Monday, April 12, 2010

Alexander Raffen - Chicago's First Plumber

Municipal records list a Scotsman named Alexander Raffen as the city's first plumber and he is the only plumber listed in the professional directory of 1850.

The annual report of the Illinois St. Andrew Society shows an Alexander W. Raffen who became a member in 1850 as having been from Cupar, Fifeshire, Scotland. In the list of Scottish people who lost their homes and businessses in the Great Fire of 1871, Alexander Raffen is listed as a pumber on Dearborn Street whose loss was in stock. No dollar amount of his loss is given.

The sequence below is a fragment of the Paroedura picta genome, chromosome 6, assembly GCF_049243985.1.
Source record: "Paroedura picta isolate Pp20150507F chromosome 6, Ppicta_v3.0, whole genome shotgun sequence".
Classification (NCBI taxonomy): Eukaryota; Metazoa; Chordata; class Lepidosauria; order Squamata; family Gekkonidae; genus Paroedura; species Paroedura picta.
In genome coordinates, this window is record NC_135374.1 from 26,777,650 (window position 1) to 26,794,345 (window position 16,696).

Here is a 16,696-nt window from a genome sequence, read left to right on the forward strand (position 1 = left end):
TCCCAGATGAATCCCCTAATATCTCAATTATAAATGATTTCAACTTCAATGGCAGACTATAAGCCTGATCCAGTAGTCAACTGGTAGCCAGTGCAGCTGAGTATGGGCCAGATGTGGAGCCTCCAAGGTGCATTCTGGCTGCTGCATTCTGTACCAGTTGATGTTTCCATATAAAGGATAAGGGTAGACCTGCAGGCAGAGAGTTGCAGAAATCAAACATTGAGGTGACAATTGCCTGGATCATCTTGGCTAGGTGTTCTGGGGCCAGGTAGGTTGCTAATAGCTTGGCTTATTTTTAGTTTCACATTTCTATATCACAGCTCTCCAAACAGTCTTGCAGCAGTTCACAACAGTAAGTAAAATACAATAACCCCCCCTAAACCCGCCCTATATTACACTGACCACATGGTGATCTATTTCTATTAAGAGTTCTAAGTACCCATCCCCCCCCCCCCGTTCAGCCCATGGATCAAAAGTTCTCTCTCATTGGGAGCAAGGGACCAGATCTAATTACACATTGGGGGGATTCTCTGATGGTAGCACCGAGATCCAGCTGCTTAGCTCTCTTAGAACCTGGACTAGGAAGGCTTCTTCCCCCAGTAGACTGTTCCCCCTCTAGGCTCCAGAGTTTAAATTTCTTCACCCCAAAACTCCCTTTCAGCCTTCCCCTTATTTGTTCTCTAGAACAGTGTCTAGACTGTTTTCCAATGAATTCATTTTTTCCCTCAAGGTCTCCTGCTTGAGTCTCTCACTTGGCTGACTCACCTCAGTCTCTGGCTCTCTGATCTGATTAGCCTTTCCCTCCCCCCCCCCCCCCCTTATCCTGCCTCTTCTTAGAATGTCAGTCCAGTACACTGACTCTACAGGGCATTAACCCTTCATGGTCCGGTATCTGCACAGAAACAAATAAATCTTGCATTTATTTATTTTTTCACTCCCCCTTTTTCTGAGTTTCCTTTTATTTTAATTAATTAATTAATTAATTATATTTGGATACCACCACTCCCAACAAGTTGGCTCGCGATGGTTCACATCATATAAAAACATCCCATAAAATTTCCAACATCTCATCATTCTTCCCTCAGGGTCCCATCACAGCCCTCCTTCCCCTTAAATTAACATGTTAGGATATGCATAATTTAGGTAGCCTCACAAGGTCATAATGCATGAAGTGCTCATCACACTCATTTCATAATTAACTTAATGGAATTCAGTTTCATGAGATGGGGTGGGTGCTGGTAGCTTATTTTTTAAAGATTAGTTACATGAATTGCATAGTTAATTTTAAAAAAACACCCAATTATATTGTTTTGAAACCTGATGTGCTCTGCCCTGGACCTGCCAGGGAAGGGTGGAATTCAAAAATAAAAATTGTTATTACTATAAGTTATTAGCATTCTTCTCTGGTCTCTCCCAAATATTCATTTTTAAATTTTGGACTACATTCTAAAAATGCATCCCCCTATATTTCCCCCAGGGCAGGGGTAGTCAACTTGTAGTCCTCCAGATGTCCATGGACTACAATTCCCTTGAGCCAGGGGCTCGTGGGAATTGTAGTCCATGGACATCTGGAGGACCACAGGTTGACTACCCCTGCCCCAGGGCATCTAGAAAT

There is ample evidence that some plumbing was in place in Chicago by 1815. "Excavations from the period indicate water mains had been installed with resourcefulness and ingenuity." The conduit of choice was hollowed wooden logs made of cedar. They were probably floated down from Michigan's Upper Peninsula. The logs were cut in 8 to 10 foot lengths, hand-drilled from each end and joined by an internal sleeve of the same wood. Tees appear to have been little more than holes drilled in the log with lead pipes to the buildings held in place by hollow corks.

A picture of Raffen hangs in the union hall of Local 130 on West Washington Street in Chicago.

1 comment:

  1. Were the "pipes" still made of wood during Raffen's time in Chicago? Can you imagine having to replace all that with a more long-lasting material. I'm guessing Raffen was a very busy man! Interesting.